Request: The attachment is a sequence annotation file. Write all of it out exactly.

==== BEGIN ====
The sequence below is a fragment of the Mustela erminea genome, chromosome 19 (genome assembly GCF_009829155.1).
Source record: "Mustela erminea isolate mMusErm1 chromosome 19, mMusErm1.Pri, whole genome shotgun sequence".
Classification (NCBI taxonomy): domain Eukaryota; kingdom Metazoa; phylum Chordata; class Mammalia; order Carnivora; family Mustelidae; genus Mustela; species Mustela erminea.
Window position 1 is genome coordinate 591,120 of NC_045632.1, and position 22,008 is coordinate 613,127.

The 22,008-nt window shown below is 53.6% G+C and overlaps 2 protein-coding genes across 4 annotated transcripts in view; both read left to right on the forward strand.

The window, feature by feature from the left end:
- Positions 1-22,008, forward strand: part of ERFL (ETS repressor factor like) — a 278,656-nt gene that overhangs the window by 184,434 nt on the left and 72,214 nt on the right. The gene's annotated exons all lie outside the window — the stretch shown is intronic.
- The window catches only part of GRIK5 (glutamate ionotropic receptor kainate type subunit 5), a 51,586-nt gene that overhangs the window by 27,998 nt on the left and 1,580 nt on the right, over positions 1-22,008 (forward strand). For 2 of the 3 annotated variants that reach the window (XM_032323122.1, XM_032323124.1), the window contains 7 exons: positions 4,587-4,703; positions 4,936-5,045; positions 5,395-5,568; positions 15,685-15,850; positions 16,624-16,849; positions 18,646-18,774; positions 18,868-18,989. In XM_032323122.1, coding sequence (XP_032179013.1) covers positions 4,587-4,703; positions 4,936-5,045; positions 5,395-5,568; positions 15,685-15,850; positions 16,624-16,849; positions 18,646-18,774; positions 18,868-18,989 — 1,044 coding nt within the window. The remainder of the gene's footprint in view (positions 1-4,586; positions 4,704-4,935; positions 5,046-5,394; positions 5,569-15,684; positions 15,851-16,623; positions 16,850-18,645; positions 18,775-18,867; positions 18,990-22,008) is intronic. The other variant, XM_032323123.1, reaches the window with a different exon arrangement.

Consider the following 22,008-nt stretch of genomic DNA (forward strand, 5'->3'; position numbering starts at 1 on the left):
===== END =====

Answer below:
The sequence below is a fragment of the Mustela erminea genome, chromosome 19 (genome assembly GCF_009829155.1).
Source record: "Mustela erminea isolate mMusErm1 chromosome 19, mMusErm1.Pri, whole genome shotgun sequence".
Classification (NCBI taxonomy): domain Eukaryota; kingdom Metazoa; phylum Chordata; class Mammalia; order Carnivora; family Mustelidae; genus Mustela; species Mustela erminea.
Window position 1 is genome coordinate 591,120 of NC_045632.1, and position 22,008 is coordinate 613,127.

The 22,008-nt window shown below is 53.6% G+C and overlaps 2 protein-coding genes across 4 annotated transcripts in view; both read left to right on the forward strand.

The window, feature by feature from the left end:
- Positions 1-22,008, forward strand: part of ERFL (ETS repressor factor like) — a 278,656-nt gene that overhangs the window by 184,434 nt on the left and 72,214 nt on the right. The gene's annotated exons all lie outside the window — the stretch shown is intronic.
- The window catches only part of GRIK5 (glutamate ionotropic receptor kainate type subunit 5), a 51,586-nt gene that overhangs the window by 27,998 nt on the left and 1,580 nt on the right, over positions 1-22,008 (forward strand). For 2 of the 3 annotated variants that reach the window (XM_032323122.1, XM_032323124.1), the window contains 7 exons: positions 4,587-4,703; positions 4,936-5,045; positions 5,395-5,568; positions 15,685-15,850; positions 16,624-16,849; positions 18,646-18,774; positions 18,868-18,989. In XM_032323122.1, coding sequence (XP_032179013.1) covers positions 4,587-4,703; positions 4,936-5,045; positions 5,395-5,568; positions 15,685-15,850; positions 16,624-16,849; positions 18,646-18,774; positions 18,868-18,989 — 1,044 coding nt within the window. The remainder of the gene's footprint in view (positions 1-4,586; positions 4,704-4,935; positions 5,046-5,394; positions 5,569-15,684; positions 15,851-16,623; positions 16,850-18,645; positions 18,775-18,867; positions 18,990-22,008) is intronic. The other variant, XM_032323123.1, reaches the window with a different exon arrangement.

Consider the following 22,008-nt stretch of genomic DNA (forward strand, 5'->3'; position numbering starts at 1 on the left):